A penetrating multidisciplinary collection attacking today's social fissures of privilege and inequality.Former Granta editor Freeman (How to Read a Novelist, 2013, etc.), founder of the eponymous literary biannual, expands on a previous anthology regarding New York City's inequality with this follow-up. "This is not just an urban problem," he writes. "In smaller cities and towns and in rural America the gulf between the haves and have-nots stretches just as wide, even if its symptoms are not so visible." While these parameters seem broad, Freeman's mandate is fulfilled by the uniformly high quality of the contributors. Most address the topic obliquely, avoiding bombast in favor of grounded social narrative or the perspective offered by formative experience. Rebecca Solnit begins with a meticulous journalistic look at "Death by Gentrification," in which a flashpoint of police violence in San Francisco revealed corrosive changes within trendy neighborhoods. In "Trash Food," Chris Offutt connects his unease with intellectual condescension toward impoverished rural people with his own conflicts about identity: "As [Southern] cuisines gained popularity, the food itself became culturally upgraded." Novelist Richard Russo addresses current politics more directly, noting that literature used to reflect engagement with a working class that now appears dismissed. "One can be sympathetic to Trump voters," he writes, "without giving them a free pass." Some pieces are directly autobiographical--e.g., Sandra Cisneros' "Notes of a Native Daughter," in which she writes, "Chicago's Magnificent Mile made others feel magnificent but only made me ashamed of my shoes." Others use the working writer's unique situation as a lens for particular subtopics: Karen Russell's long, affecting "Looking for a Home" portrays house-shopping in Portland during a homelessness epidemic as a moral challenge. Eula Biss' powerful "White Debt" deftly wields financial metaphors. The anthology is rounded out with fiction and poetry from Joyce Carol Oates, Edwidge Danticat, Joy Williams, Kevin Young, Ann Patchett, Annie Dillard, Roxane Gay, Timothy Egan, and others. Urgent, worthy reportage from our fractious, volatile social and cultural moment.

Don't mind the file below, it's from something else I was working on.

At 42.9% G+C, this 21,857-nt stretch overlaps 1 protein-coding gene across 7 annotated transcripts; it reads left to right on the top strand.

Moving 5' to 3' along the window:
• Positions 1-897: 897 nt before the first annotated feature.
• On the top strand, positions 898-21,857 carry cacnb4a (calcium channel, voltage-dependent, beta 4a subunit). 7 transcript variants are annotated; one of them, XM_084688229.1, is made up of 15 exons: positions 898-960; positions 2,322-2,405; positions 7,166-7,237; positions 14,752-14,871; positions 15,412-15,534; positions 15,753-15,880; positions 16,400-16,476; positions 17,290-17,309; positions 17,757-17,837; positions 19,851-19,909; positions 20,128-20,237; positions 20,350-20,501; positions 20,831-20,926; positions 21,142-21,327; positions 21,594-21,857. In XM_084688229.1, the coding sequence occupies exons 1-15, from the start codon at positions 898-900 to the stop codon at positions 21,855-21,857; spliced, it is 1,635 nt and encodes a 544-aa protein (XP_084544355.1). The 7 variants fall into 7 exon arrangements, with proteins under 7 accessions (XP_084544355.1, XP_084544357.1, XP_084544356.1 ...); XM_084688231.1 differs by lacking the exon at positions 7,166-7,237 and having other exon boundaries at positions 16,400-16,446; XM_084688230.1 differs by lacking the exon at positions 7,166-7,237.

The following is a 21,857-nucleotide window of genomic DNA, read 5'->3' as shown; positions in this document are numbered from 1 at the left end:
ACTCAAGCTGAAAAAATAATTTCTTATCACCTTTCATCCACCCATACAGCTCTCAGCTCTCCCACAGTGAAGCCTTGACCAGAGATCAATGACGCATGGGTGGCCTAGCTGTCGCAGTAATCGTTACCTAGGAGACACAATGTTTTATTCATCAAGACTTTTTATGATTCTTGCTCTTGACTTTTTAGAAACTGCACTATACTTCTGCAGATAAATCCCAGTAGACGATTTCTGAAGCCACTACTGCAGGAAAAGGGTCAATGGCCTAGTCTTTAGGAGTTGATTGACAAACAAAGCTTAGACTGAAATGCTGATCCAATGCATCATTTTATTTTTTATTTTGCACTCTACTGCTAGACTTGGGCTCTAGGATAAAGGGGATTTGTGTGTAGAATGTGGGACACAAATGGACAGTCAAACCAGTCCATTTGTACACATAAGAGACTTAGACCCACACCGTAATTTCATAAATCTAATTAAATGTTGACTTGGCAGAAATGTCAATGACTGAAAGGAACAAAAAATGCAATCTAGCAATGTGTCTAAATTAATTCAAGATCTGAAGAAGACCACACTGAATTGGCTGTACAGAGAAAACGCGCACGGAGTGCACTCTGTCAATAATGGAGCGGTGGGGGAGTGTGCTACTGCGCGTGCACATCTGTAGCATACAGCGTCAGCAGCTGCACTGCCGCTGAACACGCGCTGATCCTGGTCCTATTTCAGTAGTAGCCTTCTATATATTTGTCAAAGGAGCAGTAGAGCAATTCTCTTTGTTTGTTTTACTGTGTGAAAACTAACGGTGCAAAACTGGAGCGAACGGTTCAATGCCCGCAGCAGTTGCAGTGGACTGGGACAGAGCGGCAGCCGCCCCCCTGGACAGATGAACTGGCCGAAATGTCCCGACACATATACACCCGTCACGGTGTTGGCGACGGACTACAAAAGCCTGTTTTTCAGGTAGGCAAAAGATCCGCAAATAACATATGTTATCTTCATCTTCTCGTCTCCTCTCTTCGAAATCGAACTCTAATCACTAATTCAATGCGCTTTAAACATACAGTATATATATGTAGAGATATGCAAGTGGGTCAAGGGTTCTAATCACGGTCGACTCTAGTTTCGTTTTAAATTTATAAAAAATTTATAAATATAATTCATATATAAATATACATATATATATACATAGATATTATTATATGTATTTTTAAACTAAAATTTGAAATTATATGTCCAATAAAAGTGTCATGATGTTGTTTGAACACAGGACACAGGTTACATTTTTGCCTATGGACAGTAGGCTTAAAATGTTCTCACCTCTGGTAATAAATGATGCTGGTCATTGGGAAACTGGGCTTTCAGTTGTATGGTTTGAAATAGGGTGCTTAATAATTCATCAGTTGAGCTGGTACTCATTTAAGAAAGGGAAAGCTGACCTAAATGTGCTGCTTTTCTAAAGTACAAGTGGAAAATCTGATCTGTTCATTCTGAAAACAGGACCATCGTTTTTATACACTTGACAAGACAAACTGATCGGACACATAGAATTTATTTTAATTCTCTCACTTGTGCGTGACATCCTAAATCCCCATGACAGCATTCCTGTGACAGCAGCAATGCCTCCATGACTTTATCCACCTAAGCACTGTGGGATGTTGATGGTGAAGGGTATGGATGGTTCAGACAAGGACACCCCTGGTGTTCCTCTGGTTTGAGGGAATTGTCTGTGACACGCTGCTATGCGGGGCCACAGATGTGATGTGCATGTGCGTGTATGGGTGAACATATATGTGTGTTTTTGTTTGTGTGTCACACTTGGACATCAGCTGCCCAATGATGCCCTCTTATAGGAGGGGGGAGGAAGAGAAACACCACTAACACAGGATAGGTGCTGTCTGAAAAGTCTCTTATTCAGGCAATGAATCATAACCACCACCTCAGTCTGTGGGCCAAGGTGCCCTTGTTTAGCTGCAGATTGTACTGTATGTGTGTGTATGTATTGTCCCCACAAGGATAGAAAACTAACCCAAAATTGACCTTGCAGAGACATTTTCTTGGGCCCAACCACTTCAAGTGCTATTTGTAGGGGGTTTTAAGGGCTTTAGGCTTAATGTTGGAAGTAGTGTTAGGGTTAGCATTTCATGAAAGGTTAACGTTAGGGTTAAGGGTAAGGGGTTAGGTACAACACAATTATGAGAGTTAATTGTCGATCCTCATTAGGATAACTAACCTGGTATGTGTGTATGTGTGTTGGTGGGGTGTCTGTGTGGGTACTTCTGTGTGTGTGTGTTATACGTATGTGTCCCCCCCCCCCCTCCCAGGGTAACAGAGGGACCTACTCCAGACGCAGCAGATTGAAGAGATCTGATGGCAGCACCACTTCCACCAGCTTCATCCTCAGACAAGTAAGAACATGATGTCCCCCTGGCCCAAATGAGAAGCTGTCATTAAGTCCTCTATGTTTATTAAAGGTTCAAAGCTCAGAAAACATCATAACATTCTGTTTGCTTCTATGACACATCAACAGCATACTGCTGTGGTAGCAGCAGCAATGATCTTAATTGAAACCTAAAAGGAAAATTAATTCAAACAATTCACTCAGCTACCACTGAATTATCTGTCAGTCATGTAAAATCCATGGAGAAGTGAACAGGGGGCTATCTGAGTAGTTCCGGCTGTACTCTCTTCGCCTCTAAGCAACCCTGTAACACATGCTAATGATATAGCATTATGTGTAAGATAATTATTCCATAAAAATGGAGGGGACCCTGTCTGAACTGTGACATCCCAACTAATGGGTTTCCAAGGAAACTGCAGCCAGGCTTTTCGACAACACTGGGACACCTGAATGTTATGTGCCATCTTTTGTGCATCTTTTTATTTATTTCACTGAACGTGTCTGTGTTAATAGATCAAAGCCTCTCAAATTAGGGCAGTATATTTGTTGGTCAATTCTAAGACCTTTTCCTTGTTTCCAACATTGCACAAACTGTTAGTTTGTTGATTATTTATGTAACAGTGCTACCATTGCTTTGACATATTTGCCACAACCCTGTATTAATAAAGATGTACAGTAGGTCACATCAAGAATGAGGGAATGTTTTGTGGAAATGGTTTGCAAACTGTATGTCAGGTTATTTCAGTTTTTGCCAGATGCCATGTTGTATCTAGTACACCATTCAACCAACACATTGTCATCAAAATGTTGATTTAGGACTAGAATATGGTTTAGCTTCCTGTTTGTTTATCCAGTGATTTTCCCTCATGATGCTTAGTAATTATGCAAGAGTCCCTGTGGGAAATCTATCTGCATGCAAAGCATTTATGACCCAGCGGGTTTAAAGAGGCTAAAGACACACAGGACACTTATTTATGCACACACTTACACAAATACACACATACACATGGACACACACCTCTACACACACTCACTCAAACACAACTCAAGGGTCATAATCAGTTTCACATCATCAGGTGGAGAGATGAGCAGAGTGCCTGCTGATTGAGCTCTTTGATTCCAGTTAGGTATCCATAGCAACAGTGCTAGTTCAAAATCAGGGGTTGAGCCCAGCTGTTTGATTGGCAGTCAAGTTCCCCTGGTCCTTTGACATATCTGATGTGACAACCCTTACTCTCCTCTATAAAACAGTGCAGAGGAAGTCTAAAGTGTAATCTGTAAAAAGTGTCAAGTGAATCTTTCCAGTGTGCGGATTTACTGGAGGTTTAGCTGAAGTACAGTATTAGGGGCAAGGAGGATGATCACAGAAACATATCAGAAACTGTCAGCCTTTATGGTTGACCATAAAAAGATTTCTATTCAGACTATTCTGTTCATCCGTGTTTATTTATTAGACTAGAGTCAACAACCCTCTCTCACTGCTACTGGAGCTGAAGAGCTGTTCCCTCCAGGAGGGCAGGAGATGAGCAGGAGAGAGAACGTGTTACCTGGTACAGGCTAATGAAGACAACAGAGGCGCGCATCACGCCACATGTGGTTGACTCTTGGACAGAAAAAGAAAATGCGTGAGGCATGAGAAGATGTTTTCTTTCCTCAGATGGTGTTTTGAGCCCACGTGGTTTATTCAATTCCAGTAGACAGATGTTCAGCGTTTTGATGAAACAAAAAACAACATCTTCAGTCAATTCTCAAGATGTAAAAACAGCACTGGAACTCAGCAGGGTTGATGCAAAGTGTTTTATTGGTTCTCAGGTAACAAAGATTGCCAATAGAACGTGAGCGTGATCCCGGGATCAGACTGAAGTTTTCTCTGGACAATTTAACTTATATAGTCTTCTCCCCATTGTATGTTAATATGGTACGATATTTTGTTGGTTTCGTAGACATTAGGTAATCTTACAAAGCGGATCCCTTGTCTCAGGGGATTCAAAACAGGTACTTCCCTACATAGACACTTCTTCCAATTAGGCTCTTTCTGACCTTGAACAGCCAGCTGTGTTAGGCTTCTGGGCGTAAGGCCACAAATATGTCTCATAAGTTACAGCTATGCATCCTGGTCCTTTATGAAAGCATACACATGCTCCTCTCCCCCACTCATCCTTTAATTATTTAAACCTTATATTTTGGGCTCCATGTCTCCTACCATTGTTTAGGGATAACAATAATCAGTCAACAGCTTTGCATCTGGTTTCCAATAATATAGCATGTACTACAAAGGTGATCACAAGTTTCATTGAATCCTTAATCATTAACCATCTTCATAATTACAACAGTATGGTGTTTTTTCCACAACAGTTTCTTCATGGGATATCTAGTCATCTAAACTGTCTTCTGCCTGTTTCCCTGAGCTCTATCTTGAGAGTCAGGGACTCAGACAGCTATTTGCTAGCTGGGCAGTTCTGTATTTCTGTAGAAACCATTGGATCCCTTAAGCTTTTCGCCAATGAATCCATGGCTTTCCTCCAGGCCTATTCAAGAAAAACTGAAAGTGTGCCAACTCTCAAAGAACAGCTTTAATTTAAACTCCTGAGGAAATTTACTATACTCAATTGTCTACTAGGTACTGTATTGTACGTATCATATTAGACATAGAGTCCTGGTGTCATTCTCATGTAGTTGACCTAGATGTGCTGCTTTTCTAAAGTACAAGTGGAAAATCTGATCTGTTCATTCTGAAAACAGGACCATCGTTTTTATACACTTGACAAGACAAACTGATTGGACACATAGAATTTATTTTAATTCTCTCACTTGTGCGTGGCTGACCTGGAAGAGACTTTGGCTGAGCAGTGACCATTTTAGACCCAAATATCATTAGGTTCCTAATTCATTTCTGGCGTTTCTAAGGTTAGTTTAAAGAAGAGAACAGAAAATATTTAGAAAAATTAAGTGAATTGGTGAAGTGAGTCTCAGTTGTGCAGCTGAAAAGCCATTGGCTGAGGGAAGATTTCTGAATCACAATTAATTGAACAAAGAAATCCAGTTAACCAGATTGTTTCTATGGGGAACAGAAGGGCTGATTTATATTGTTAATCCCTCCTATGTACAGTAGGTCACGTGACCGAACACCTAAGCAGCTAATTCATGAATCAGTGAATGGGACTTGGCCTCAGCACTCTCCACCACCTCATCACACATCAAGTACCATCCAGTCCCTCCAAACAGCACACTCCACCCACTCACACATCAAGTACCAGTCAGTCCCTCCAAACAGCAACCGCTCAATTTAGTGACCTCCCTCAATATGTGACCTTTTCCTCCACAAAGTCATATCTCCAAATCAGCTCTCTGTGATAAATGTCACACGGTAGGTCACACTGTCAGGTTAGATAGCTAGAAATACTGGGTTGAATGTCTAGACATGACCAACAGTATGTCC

COPYRIGHT(2017) Kirkus Reviews, ALL RIGHTS RESERVED.

  • Library Journal

    July 1, 2017

    In this collection of essays, stories, and poems from some of today's most influential writers, Freeman (How To Read a Novelist) provides an examination of the social structure of the United States. Considered are issues such as homelessness, income disparity, racism, and the politics of immigration. Particularly striking is an assessment of the homeless crisis by novelist Karen Russell, which questions the compassion of our society toward those in need. A haunting tale by author Anthony Doerr about finding a man asleep in a car in his driveway is a soul-searching account of whom we fear and why. Journalist Sarah Smarsh writes a disturbing report of how the purchasing of plasma from the marginalized has become a billion dollar high-priced pharmaceuticals industry. Several works address the plight of immigrants and minorities, including an unsettling work by poet Natalie Diaz, which considers the high death rate of Native Americans owing to violence. VERDICT Although at times heavy-going, these carefully selected pieces offer a thought-provoking compilation that one will consider long after turning the last page.--Mary Jennings, Camano Island Lib., WA

    Copyright 2017 Library Journal, LLC Used with permission.

  • Booklist

    Starred review from September 15, 2017
    America is broken, writes editor and critic Freeman (How to Read a Novelist, 2013), and the gaping divide between the rich and everyone else is the result of decades of injustice and structural inequality. The consequences of financial oppression are many, and they all played out in the 2016 election, which delivered a debt-ridden real-estate mogul and reality-TV celebrity to the White House. Freeman believes that we need a new framework for writing about inequality, and construction is well underway in this anthology of masterful and affecting stories, essays, and poems by 36 writers profoundly attuned to the sources and implications of social rupture. These are sharply inquisitive and provocative works, from Richard Russo's working-class lament to Karen Russell's account of living above a homeless shelter to Manuel Munoz's portrait of his hardworking immigrant father to Rebecca Solnit's searing piece about gentrification, racism, and police shootings, and Claire Vaye Watkins' and Sandra Cisneros' looks back on very different impoverished childhoods. The roster also includes Eula Biss, Edwidge Danticat, Roxanne Gay, Hector Tobar, Larry Watson, and Kevin Young. Freeman's assemblage of awakening writingsliterary high beams, guideposts, and compassesreminds us that we must listen to each other if we are to put American back together again.(Reprinted with permission of Booklist, copyright 2017, American Library Association.)

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John Freeman